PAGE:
Mean and fluctuating surface pressure data are presented for a square cylinder of side length D placed near a solid wall at Re D =18,900. One oncoming boundary layer thickness, δ=0.5 D was used. Measurements were made for cylinder to wall gap heights, S, from S/D=0.07 to 1.6. Four gap-dependent flow regimes were found. For S/D>0.9, the flow and the vortex shedding strength are similar to the no-wall case. Below the critical gap height of 0.3D, periodic activity is fully suppressed in the near wake region. In between, for 0.3<S/D<0.9, the wall exerts a greater influence on the flow. For 0.6<S/D<0.9, the mean drag and the strength of the shed vortices decrease as the gap is reduced, while the mean lift towards the wall increases. Evidence is presented that for S/D>0.6 the influence of the viscous wall flow in the gap is not dominant and that, consequently, inviscid flow theory can describe changes in the mean lift as S/D decreases. For 0.3<S/D<0.6, the flow reattaches intermittently on the bottom face of the cylinder and viscous effects become important. Below the gap height of 0.4D, periodic activity cannot be observed on the cylinder.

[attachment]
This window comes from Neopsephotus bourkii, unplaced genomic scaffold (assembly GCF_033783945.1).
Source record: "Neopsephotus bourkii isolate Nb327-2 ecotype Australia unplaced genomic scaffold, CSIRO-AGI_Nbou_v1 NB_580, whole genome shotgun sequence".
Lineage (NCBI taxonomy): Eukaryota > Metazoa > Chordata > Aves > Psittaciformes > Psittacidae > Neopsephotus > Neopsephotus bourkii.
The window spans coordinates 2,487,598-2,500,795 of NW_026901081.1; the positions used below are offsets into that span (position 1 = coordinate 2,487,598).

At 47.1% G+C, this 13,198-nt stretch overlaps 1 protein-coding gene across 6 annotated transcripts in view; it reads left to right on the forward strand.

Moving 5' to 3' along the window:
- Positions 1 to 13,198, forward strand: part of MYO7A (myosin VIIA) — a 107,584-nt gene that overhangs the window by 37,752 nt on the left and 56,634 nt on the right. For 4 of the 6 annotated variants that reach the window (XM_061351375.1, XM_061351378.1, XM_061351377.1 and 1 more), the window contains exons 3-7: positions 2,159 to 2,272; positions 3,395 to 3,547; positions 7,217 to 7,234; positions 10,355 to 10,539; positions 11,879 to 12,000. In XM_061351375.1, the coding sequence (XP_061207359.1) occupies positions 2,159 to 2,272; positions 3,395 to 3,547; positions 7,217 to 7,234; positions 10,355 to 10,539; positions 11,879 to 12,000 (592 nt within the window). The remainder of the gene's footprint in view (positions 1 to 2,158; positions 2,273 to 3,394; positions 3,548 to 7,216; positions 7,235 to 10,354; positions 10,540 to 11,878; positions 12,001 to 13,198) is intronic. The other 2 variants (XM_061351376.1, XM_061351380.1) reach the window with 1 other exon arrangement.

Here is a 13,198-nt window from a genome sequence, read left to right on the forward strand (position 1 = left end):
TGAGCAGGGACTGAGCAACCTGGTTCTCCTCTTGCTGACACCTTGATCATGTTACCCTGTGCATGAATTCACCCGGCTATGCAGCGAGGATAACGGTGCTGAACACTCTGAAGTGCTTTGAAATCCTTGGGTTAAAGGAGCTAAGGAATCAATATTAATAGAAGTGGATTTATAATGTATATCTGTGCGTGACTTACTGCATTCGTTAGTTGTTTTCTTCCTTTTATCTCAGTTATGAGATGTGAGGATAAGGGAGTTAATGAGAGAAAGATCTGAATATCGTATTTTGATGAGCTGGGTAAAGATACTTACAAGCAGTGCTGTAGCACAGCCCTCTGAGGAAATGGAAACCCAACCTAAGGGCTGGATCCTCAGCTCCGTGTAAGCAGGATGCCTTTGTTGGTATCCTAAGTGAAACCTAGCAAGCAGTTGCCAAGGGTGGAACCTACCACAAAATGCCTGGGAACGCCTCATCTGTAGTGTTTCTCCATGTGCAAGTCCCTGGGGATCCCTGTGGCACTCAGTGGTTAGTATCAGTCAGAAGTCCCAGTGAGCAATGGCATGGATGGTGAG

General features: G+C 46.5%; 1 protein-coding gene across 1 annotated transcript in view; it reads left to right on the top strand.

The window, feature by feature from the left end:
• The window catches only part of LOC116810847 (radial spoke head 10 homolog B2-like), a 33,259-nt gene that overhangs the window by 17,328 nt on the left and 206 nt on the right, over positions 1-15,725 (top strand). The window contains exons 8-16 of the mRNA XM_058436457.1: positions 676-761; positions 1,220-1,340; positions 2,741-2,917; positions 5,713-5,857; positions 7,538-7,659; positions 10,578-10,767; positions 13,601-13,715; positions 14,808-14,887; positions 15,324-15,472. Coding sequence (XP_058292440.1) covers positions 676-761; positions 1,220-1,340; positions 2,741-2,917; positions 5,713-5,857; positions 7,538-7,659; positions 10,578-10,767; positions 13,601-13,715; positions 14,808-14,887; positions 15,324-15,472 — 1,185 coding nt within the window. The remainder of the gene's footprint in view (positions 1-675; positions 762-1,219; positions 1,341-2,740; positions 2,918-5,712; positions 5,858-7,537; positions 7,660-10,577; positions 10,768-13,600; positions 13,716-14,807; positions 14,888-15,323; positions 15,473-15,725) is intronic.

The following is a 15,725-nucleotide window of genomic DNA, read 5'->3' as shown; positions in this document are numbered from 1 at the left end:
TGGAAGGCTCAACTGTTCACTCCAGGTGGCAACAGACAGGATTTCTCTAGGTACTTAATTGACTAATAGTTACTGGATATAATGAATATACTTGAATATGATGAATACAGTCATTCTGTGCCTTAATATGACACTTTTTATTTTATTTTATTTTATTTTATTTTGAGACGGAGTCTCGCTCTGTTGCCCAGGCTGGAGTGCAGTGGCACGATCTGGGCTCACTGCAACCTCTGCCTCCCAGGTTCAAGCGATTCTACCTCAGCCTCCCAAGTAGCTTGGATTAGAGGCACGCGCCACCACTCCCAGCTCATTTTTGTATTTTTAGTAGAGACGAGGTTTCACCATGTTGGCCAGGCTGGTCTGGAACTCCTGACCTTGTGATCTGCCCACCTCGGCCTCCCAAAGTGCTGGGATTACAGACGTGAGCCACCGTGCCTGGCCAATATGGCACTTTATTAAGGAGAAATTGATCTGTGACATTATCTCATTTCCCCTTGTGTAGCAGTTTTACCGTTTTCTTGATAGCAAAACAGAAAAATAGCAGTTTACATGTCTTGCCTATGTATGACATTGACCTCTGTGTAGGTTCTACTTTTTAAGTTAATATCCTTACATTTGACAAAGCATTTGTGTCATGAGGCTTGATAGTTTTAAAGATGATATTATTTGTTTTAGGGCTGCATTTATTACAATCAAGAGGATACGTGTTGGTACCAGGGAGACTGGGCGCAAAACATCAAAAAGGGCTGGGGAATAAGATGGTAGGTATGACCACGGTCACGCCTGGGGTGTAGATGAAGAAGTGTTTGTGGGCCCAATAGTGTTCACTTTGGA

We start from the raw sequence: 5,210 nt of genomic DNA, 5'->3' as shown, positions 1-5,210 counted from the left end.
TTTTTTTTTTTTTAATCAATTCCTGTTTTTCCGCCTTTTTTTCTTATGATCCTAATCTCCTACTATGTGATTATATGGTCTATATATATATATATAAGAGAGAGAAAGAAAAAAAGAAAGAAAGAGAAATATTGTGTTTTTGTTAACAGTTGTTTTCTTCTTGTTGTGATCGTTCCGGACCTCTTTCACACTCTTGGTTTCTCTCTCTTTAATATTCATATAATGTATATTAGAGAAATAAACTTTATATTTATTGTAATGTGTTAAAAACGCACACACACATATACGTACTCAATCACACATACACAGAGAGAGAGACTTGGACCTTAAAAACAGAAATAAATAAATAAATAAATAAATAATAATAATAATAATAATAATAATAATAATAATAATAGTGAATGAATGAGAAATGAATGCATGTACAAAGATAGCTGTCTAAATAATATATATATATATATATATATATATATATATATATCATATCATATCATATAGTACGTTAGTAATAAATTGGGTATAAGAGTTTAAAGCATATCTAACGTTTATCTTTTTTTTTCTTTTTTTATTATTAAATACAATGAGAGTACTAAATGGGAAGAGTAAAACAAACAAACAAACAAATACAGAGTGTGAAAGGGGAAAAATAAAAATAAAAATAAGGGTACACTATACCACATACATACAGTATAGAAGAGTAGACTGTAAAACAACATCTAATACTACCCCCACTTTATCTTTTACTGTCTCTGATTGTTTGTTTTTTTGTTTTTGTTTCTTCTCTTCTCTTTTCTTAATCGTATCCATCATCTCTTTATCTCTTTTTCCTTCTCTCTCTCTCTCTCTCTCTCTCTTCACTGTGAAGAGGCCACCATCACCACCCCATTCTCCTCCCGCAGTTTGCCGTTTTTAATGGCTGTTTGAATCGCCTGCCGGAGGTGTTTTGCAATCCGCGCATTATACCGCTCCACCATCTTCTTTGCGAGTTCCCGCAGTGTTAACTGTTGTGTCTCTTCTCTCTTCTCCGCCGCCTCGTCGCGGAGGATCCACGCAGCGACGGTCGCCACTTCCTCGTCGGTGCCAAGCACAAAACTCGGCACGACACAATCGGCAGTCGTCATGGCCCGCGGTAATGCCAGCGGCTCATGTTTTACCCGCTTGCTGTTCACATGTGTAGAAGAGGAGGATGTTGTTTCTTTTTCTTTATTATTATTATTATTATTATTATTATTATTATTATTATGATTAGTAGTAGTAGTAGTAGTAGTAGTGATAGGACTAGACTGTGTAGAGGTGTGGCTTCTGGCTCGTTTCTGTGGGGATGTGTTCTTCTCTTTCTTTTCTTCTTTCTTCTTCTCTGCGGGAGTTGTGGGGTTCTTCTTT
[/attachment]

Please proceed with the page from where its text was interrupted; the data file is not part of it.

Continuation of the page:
Experiments in Fluids – Springer Journals
Published: Apr 12, 2003
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